CMS’ New Rules Govern “Junk” Short-Term Health Coverage and Insurance-Like Products

As if navigating health coverage options isn’t hard enough for most Texans, a multitude of health plans  not required by federal law to comply with the consumer protections in the Affordable Care Act (ACA) have proliferated the marketplace in recent years. Intended to be short-term, stopgap coverage for emergency situations, these plans are not regulated the same way other health plans are. They can discriminate against people with preexisting health conditions — which includes ever having been pregnant — and can refuse to pay for indispensable health care. Yet, these short-term, limited-duration insurance (STLDI) plans are often marketed in the same way as ACA-compliant plans and during the same Open Enrollment period. 

Most people who enroll in these plans believe they are low-cost, comprehensive coverage or catastrophic major medical insurance. They do not realize the lower prices are a result of far fewer essential health care services being covered. This can lead people to forgo essential health care. It also commonly leads to unexpected, life-altering medical debt burdens. Medical debt continues to be a major challenge and barrier to economic stability and mobility for families in the United States and Texas. More than 40% of American adults  experience the burden of medical debt, which disproportionately affects families of color, parents, women, and households with low incomes.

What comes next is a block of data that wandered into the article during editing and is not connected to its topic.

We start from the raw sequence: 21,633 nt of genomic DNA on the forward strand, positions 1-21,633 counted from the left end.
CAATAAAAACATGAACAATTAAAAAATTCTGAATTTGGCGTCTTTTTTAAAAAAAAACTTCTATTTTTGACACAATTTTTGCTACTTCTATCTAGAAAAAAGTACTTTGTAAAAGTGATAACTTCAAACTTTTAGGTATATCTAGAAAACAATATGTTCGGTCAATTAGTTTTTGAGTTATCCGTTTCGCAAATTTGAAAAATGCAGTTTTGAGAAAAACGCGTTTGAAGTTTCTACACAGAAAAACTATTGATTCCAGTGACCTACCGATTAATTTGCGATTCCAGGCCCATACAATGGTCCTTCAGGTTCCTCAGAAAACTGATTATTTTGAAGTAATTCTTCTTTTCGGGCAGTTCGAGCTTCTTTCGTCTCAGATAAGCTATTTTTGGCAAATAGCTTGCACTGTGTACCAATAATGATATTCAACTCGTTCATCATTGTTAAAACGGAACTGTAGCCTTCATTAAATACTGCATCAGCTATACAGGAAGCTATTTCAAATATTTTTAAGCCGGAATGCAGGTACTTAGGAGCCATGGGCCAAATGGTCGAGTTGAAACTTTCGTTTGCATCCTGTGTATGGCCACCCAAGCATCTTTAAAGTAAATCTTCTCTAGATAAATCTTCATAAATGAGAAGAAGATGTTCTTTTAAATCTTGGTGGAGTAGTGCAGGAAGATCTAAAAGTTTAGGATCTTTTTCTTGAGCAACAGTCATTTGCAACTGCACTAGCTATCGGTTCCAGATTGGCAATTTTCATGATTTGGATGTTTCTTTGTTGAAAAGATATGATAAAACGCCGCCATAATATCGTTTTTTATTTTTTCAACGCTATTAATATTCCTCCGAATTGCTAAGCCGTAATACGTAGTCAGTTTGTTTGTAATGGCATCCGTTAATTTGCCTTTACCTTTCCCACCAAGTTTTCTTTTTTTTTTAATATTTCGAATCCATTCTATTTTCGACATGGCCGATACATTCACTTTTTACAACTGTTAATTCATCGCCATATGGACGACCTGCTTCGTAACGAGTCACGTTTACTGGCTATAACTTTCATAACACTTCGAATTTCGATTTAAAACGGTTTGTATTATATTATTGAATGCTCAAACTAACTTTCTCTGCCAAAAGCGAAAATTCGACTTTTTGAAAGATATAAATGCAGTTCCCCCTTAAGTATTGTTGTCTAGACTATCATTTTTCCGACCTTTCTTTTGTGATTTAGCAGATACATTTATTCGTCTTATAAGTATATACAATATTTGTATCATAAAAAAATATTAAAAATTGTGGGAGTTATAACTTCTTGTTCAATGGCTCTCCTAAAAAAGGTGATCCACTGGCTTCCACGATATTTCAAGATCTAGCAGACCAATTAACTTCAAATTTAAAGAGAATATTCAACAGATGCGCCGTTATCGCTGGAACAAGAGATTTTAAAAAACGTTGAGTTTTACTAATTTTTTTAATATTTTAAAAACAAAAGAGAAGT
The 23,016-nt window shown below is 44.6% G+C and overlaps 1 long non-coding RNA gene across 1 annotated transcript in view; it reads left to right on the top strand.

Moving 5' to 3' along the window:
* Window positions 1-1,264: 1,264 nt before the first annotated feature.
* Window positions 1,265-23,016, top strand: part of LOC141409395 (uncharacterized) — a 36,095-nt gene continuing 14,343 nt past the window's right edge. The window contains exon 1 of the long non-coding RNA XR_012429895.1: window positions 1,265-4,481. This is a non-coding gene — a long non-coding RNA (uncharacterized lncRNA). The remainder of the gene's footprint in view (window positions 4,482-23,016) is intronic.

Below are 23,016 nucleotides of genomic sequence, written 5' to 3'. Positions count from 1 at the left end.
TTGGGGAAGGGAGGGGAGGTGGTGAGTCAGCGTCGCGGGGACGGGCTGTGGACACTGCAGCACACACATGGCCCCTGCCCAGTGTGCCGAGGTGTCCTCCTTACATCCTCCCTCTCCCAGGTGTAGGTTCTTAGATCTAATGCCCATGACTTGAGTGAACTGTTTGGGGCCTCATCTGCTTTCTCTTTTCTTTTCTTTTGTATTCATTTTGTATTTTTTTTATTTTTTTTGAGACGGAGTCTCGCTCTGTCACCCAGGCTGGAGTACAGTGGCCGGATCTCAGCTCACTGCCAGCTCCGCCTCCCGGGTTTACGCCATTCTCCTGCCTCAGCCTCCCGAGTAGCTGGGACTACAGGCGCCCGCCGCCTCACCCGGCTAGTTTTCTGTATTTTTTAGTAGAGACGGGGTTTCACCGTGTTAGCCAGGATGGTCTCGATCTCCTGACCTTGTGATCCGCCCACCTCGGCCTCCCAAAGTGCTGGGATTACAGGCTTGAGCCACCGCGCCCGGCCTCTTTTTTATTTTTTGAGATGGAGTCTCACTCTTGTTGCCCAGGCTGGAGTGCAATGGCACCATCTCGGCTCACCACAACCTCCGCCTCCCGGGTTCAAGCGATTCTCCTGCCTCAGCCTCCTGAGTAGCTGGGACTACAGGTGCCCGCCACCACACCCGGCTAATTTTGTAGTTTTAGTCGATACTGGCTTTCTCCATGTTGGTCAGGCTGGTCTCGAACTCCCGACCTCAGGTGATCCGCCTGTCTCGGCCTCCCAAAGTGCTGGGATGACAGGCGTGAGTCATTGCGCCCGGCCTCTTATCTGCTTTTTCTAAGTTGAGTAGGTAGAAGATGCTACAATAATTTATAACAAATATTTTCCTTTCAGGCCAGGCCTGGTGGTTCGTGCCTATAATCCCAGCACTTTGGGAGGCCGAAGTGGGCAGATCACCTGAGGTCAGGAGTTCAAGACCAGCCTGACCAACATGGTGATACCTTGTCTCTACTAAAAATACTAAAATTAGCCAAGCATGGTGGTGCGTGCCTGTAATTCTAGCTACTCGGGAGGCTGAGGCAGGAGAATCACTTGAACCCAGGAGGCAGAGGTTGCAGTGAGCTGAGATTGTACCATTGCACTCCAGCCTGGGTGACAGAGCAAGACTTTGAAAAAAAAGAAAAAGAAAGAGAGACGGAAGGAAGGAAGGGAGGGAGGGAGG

Despite polls showing an overwhelming majority of Americans believe the government should be responsible for regulating these plans and protecting consumers, the Trump Administration made changes that allow more of these STLDI plans to be sold for longer contracts. That leaves more Americans  stuck with junk coverage with no way out. Since then, Every Texan and our patient and consumer advocate partners have been working on state-level measures while appealing to the Biden Administration for more urgency in closing these harmful loopholes. Unfortunately, many of these products cannot be banned and can only be regulated more closely with more consumer protections.  

For Texas families who must find their own health coverage, these new guardrails around insurance-like products are a major win. The biggest changes include requiring short-term plans to notify consumers of what is not covered under the plan and direct consumers to comprehensive coverage as a part of this disclaimer. The changes will go into effect in September 2024 — a critical time as we ensure the hundreds of thousands of Texans who lost coverage during the Medicaid unwinding are finding comprehensive coverage during Open Enrollment of the ACA Marketplace this year.  

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